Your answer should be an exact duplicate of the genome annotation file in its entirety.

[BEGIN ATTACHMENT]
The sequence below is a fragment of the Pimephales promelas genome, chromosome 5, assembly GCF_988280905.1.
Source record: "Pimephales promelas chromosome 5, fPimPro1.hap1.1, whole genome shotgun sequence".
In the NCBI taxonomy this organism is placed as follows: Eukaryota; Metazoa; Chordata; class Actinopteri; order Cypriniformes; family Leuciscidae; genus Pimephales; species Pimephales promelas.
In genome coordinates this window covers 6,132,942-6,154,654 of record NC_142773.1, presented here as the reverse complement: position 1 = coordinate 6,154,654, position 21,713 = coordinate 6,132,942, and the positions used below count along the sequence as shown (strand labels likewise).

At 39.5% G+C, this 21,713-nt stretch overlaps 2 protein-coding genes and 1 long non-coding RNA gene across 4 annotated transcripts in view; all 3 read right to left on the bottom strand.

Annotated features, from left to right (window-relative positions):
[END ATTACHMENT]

The sequence below is a fragment of the Pimephales promelas genome, chromosome 5, assembly GCF_988280905.1.
Source record: "Pimephales promelas chromosome 5, fPimPro1.hap1.1, whole genome shotgun sequence".
In the NCBI taxonomy this organism is placed as follows: Eukaryota; Metazoa; Chordata; class Actinopteri; order Cypriniformes; family Leuciscidae; genus Pimephales; species Pimephales promelas.
In genome coordinates this window covers 6,132,942-6,154,654 of record NC_142773.1, presented here as the reverse complement: position 1 = coordinate 6,154,654, position 21,713 = coordinate 6,132,942, and the positions used below count along the sequence as shown (strand labels likewise).

At 39.5% G+C, this 21,713-nt stretch overlaps 2 protein-coding genes and 1 long non-coding RNA gene across 4 annotated transcripts in view; all 3 read right to left on the bottom strand.

Annotated features, from left to right (window-relative positions):